On May 27, 2021, the U.S. administration decided not to extend the sanctions waiver for the American oil company Delta Crescent, related to the company’s activities in northeast Syria. The waiver, issued in December 2020, had enabled the company to trade oil extracted there, in the area of the country controlled by the U.S.-backed and Kurdish-led Syrian Democratic Forces.

The waiver had been initiated by the Trump administration. The decision not to renew it appears to reflect a desire on the part of President Joe Biden to dismantle policies seen as “holdovers” from the previous administration. Paradoxically, the broader context of the decision demonstrates a certain continuity between the two administrations; namely, their hesitant, erratic and often ambiguous policy regarding Syria. Beyond an inconsistently applied desire to avoid major commitments, there seems to be an absence of any clear strategy regarding Syria.

The effect of this is felt beyond the lands which the Kurds call “Rojava,” their semi-independent zone in Syria. It has implications for the U.S. position regarding Syria as a whole, and for policies in Iraq. Recent events in northeast Syria are part of the broader U.S. lack of strategic clarity in the Levant and Iraq.

The decision regarding the company does not appear to presage a major shift in the U.S. stance towards northeast Syria, or Syria as a whole. That is, ambiguity appears set to remain, while no major U.S. break with the current pattern of deployment in Syria appears imminent. In fact, abandonment of the Trump administration’s “maximum pressure” strategy towards Iran and its allies appears to further detract from the coherence of U.S. policy in northeast Syria.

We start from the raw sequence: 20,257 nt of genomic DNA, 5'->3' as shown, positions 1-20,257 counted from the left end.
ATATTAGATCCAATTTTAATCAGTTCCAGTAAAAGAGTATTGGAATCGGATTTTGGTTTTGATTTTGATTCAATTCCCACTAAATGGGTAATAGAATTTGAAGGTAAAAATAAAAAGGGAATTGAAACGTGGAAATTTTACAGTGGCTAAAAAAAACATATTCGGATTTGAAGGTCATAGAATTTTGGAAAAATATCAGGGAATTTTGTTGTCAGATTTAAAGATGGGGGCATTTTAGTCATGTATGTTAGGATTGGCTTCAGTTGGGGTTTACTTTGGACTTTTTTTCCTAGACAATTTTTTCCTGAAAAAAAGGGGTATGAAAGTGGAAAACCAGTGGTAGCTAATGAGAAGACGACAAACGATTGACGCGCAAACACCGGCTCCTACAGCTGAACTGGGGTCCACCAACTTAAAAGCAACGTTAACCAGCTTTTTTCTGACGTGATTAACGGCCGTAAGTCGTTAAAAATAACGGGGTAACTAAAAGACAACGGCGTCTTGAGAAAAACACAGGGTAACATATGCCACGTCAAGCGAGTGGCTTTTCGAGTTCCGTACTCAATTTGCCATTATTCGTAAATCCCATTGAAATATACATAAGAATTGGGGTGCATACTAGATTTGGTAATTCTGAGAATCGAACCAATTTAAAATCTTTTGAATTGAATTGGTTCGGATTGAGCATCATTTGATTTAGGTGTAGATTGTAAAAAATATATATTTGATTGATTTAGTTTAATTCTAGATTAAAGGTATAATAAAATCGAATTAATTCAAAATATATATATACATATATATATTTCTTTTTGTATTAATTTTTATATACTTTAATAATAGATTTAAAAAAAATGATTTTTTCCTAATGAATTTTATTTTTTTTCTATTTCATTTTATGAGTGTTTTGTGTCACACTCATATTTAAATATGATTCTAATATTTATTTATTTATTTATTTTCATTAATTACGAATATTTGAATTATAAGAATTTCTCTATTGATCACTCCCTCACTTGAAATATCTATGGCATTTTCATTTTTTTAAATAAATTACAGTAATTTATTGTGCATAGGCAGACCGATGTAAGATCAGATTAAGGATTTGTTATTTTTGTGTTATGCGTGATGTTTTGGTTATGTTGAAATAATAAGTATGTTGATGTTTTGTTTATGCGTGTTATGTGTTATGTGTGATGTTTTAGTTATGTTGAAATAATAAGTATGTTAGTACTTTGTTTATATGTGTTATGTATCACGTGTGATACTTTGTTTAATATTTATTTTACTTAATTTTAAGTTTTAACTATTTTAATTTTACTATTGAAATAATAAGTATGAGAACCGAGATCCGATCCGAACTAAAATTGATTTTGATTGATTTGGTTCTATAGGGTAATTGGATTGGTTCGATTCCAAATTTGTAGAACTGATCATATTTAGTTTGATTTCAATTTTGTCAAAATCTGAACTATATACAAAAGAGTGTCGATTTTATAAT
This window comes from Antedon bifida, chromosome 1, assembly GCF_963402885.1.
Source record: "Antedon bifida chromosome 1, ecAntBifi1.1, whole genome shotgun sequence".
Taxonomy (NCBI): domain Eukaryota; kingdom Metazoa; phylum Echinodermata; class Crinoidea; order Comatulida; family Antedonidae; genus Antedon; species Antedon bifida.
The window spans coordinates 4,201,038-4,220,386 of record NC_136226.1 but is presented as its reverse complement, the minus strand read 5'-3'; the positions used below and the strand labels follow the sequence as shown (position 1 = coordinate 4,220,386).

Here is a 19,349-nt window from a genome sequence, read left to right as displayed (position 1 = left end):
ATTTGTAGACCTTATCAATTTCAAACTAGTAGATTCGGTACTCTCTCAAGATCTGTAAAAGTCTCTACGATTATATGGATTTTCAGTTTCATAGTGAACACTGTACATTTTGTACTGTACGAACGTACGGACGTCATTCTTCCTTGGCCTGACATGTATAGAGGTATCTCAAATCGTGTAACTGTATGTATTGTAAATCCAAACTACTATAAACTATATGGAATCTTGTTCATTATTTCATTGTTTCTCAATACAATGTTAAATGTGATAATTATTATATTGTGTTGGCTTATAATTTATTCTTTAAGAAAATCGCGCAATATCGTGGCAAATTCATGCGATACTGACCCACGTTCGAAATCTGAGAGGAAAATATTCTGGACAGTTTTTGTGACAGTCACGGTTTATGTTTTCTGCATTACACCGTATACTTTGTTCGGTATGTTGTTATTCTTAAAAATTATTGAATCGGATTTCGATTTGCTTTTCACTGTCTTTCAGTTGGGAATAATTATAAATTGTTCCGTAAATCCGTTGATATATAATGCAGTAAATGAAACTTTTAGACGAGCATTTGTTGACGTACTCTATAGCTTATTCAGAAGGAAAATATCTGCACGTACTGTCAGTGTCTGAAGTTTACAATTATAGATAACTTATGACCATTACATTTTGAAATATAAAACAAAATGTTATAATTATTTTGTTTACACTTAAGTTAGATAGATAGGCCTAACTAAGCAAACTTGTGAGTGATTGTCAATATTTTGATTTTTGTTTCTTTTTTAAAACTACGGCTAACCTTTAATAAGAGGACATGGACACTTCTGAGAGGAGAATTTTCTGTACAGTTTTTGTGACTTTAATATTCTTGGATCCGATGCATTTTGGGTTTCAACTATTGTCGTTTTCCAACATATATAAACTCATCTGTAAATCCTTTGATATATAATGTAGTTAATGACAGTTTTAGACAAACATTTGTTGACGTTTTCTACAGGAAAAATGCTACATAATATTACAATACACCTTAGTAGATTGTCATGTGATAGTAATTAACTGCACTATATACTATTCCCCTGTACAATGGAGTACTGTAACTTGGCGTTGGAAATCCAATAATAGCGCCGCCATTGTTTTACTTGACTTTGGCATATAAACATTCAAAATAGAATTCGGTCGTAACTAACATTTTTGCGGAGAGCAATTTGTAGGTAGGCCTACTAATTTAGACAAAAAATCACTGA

The U.S. presence in Syria

At present, the United States has around 900 troops in Syria. About 200 are deployed at the Tanf base in the far south of the country, close to the Jordanian border. The remainder are in northeast Syria, in the area controlled by the Autonomous Administration of Northeast Syria (AANES), a Kurdish-dominated body whose armed forces are the Syrian Democratic Forces (SDF). This force works in close cooperation with the United States, though Washington does not recognize or have official relations with the AANES.

The relationship with the SDF is the product of notable success for U.S. practitioners of counterinsurgency. The Obama administration in 2014 took a strategic decision to destroy the Sunni Islamist quasi-state established by the Islamic State organization in Iraq and the Levant (ISIL). ISIL declared itself as a Caliphate at the al-Nuri Mosque in the Iraqi city of Mosul, Iraq, on June 29, 2014. Having set this goal and wishing to avoid a major ground commitment of U.S. forces, the United States needed a local force with which to partner for the ground campaign which would be necessary to destroy the ISIS quasi-state. The Kurdish YPG (Peoples’ Protection Units) was the partner the U.S. Department of Defense identified for this mission.